Inappropriate opioid use common in patients with knee, hip OA
medwireNews: More than half of people with knee or hip osteoarthritis (OA) who receive opioids during their first year after diagnosis should not have been prescribed them, with inappropriate long-term use also common, study findings indicate.
“It can be speculated that strong pain medications such as opioids may appear as an ‘easy and quick fix’ for patients and/or clinicians, and may in turn present a barrier for utilization of more safe and effective initial treatment options,” Jonas Thorland (Lund University, Sweden) and co-authors write in Osteoarthritis and Cartilage.
The team analyzed population-based data from a single region in southern Sweden to ascertain the level of inappropriate opioid dispensing in patients with knee or hip OA. They defined inappropriate as the dispensing of opioids within the first year of diagnosis or long-term opioid use (>90 days’ supply within a 6-month period).
For the first part of their analysis, Thorland and co-investigators identified two cohorts of people with no history of OA between January 1998 and October 2012, who they retrospectively followed up for the development of knee (n=399,670) and hip (n=413,216) OA between November 2012 and October 2014.
During this follow-up period, 5866 (1.5%) patients in the knee cohort and 2359 (0.6%) in the hip cohort developed knee and hip OA, respectively. Of these, 14.7% and 20.7%, respectively, were dispensed opioids during the first year after diagnosis, most commonly codeine, oxycodone, and tramadol.
By comparison, the opioid dispensation rates were 4.9% and 5.1% among the people who did not develop knee or hip OA in their respective cohorts.
After adjustment for a number of confounders and comorbidities associated with opioid use, the researchers calculated that the rates of inappropriate opioid dispensing attributable to OA were 7.4% and 12.8%, in the knee and hip cohorts, respectively.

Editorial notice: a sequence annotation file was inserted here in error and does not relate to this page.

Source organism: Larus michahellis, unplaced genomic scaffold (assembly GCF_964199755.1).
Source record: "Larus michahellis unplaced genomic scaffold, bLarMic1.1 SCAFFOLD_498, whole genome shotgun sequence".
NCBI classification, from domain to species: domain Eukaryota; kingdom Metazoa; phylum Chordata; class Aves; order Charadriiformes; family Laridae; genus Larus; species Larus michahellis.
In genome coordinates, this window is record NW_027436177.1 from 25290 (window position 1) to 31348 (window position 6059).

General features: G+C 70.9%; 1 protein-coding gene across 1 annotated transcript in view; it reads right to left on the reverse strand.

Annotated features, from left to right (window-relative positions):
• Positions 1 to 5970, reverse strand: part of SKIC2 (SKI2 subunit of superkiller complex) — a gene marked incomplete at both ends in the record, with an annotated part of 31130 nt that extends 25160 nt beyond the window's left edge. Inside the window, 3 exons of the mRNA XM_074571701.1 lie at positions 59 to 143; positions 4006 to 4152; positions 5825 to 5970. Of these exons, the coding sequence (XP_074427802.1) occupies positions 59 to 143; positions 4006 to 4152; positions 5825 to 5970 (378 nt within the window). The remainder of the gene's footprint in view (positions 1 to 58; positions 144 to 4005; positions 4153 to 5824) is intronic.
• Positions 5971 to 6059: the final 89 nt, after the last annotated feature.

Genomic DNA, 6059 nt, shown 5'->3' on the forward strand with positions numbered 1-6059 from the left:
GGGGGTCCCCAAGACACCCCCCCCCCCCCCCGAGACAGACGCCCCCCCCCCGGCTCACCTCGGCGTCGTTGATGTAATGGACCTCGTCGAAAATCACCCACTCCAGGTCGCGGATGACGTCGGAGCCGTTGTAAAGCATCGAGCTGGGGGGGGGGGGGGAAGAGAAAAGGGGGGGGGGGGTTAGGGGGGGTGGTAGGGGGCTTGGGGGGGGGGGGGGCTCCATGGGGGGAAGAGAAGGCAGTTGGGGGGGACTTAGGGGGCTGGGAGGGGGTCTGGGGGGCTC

“This implies that at least 50% of all incident opioid dispensations within the first year of knee OA diagnosis, and 62% of those for hip OA diagnosis, were inappropriate,” Thorland et al remark, describing this finding as “particularly concerning.”
In the second part of their analysis, the investigators found that among 48,574 people with physician-diagnosed knee OA, hip OA, or both, the prevalence rates of long-term opioid dispensing were 3.9%, 4.4%, and 6.3%, respectively. By contrast, the rate was 1.6% among 457,587 people without knee or hip OA.
The corresponding proportions of OA patients with inappropriate long-term opioid dispensing were 1.3%, 2.0%, and 2.4%, indicating that 33%, 45%, and 38% of long-term opioid use, respectively, was “attributable to OA and considered inappropriate,” report the authors.
They say that based on data from the Global Burden of Disease Study 2016, in which the annual global incidence of knee and hip OA was approximately 15 million cases, an estimated 1.3 million people may be inappropriately dispensed opioids during their first year with the disease. Similarly, around 3.6 million of the 300 million people already affected by knee and hip OA may be considered as using long-term opioids inappropriately.
“These numbers indicate both the scale at which patients with new OA diagnoses may be receiving opioids instead of safe, effective, guideline recommended first-line treatments, as well as the high proportion of inappropriate, long-term opioid use among existing OA patients,” Thorland and colleagues conclude.
By Laura Cowen
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